Everything about this topic is reading and guesswork.  I thought I had all the bases covered.  Took me forever to suss this problem.

The program grabbed some data wrote it to a file and then transferred the file to another system.  Sounds easy.

This was how I coded the program.

  • Delete the file.  Yep, if the delete failed because the file didn’t exist that was okay, because I didn’t want a file on the file system.  If it failed because the file was in use and therefore locked from deletion, that told me that this file was in use and I didn’t want to mess with it.
  • Create the file with exclusive access write only.  Exclusive access stops two instances of the program from running simultaneously, because of the code in the initial step.  Exclusive access stops something from reading the file when it is partially written.
  • Write all of the records to the file.
  • Close the file.  This releases the file.  It is no longer accessed exclusively.  There is danger here, but this kind of timing issue wasn’t the base of the intermittent problem we encountered.
  • Open the file with exclusive access read only. This is where it failed.  Process was reporting that the file could not be found.

My best guess was I overlooked something or screwed up using the file system.  So I started thinking about how file systems worked.  This was put together from my reading of file system implementations.

I read that file systems are there to handle the slowness of the physical media.  Command are queued. The file system receives the commands and responds to the program.

I dialed my work from my cell phone while I was sitting at my desk.  The cell pone told me it was ringing.  The work phone was not ringing.  Until about three or four cell phone rings, the work phone did not ring.  The phone network was proving me the phone is ringing feedback.  There was a lag before the work phone received the signal to ring.  This is the lag I’m calling latency.  It isn’t normally visible unless you conduct an experiment like this to expose it.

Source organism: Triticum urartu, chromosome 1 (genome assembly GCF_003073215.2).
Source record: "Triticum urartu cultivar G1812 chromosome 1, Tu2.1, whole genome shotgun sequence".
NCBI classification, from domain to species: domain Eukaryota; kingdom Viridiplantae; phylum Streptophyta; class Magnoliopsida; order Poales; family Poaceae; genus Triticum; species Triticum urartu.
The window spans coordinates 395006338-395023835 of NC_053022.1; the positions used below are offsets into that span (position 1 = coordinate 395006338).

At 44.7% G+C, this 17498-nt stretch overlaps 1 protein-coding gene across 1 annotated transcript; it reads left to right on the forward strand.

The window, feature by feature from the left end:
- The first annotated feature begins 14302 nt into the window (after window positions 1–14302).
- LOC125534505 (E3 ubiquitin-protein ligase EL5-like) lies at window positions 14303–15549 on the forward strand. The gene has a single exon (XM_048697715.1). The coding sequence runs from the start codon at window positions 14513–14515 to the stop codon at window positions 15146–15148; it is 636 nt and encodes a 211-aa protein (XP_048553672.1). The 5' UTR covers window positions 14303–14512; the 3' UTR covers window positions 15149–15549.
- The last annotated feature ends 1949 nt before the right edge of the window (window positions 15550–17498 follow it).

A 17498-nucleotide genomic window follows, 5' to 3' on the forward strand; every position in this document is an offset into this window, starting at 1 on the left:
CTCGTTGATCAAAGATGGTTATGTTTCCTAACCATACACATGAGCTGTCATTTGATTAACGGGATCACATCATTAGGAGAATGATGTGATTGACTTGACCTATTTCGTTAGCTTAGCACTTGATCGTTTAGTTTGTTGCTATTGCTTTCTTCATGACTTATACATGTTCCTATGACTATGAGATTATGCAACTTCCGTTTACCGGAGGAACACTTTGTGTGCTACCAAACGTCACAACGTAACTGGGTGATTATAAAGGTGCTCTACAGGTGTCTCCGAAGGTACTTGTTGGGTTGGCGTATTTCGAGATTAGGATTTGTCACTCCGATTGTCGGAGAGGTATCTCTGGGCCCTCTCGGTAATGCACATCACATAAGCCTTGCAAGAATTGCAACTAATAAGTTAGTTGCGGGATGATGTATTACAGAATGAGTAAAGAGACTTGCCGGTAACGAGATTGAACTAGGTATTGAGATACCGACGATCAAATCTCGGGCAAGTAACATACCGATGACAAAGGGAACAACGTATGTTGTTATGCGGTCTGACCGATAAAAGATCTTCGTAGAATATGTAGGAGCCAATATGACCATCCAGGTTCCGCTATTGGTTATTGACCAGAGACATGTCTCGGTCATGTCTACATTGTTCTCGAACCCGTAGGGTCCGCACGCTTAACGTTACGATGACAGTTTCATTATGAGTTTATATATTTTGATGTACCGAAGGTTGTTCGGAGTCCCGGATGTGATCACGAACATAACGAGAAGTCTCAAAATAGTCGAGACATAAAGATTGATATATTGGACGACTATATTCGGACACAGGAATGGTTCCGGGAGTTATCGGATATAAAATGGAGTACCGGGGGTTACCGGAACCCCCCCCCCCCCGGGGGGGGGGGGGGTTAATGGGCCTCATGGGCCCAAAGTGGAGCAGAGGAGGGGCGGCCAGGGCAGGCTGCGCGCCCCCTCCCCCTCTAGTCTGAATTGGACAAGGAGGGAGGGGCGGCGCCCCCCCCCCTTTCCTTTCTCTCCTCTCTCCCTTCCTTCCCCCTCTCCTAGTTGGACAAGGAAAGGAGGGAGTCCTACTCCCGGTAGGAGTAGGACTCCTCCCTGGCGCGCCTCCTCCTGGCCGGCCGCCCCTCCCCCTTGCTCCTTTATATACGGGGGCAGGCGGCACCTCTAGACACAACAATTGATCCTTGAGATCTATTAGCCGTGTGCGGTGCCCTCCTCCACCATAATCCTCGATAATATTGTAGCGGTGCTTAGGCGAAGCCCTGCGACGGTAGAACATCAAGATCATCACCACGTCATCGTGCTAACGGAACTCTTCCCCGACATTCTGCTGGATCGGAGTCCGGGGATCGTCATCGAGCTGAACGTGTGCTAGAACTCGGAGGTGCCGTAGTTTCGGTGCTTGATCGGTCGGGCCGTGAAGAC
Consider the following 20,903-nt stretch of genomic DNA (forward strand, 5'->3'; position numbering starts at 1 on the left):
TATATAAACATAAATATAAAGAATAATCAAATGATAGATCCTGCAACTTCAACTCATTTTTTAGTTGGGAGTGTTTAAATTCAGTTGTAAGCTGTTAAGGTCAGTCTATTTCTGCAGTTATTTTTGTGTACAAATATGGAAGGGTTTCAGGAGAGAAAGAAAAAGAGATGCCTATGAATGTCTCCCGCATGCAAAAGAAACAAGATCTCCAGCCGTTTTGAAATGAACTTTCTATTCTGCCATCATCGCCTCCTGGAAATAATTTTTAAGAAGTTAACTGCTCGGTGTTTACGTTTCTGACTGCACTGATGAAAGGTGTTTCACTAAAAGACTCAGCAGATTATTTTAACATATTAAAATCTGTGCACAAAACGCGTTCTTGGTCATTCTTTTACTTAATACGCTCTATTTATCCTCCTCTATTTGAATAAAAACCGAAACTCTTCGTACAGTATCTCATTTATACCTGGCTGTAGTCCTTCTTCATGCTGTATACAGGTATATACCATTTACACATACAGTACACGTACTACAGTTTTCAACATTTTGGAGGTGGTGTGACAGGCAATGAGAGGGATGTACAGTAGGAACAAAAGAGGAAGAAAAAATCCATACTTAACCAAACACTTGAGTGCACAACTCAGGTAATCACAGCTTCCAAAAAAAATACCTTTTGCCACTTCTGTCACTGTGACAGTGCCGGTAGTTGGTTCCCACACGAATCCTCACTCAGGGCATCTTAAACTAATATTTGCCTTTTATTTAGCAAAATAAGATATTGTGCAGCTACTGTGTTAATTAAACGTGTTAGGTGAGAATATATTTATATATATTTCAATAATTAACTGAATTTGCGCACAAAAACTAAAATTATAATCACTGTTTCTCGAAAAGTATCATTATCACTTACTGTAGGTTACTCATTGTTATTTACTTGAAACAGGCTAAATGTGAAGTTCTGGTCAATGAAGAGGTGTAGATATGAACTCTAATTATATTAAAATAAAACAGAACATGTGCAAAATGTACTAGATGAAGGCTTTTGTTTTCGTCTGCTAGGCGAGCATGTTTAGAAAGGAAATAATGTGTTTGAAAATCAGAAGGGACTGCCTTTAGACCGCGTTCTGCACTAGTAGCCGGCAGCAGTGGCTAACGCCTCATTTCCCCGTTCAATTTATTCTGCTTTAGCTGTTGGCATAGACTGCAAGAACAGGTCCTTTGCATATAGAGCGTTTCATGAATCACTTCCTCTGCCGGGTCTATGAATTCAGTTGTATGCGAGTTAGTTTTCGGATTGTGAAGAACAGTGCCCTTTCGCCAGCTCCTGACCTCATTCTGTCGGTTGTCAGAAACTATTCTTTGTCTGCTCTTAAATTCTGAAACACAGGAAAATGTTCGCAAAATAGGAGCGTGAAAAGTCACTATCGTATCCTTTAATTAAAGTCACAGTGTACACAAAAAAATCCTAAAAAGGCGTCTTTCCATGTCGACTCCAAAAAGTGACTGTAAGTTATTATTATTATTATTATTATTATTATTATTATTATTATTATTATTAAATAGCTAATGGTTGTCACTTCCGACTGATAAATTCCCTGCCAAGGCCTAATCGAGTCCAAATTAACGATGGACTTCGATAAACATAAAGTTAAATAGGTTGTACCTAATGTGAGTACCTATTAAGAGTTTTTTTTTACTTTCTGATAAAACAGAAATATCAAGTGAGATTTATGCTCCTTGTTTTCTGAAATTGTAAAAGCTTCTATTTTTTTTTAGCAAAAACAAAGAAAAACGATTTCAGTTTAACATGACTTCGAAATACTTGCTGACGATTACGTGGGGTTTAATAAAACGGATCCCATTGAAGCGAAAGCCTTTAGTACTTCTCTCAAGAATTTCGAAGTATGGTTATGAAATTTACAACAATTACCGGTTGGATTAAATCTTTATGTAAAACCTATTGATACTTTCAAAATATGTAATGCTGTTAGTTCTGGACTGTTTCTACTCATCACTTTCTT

So the file system knows enough about the state of the underlying media to provide the writing program correct feedback.  So here is where I made a big guess.  I put the open the file for reading statement in a loop.  I would try to open the file, if it did not work, I would delay for a couple of seconds and then try again.  The loop would fire about ten or so times before the sending program would exit with a file not found error.

The problem disappeared.  So there seemed to be some lag between when the writing program flushes and closes the file and the file appears so that it can be opened and read by the sending process.

All of this may be wrong, but it is the current model of the way things work that I carry in my head.

Now I see latency everywhere and try to impute the mechanism involved.  One place is the TV news?  A reporter at the central office asks a question to some remote reporter.  The remote reporter stands staring into the camera, as the audible question is digitized into packets  and sent to the remote reporter where the packets are assembled into the audible question the remote reporter hears.  If this persists for too many seconds, twenty seconds, the central reporter calls it as a communication problem and cuts to another story and tries again later.  Otherwise the remote reporter responds within a  second or two and there is that short lag between question and response.

Maybe the central reporter could press a button that starts a swirling browser ball, that says we sent a  request and are waiting for the response.  Then the remote reporter could press a button that will kill the swirling browser ball when the remote reporter starts talking.

Sometimes pictures are worth a thousand words, but I can’t figure out what images would go good with this topic so I give you a choice of search engine image queries, a   bing query  or a  google query  or a  duckduckgo query.

Found the  following video on youtube.  It explains latency very well,.  It can be found at https://www.youtube.com/watch?v=UWeMWIoUWQA  on the techquickie channel.  Warning: Some violent game images.

That’s all for now.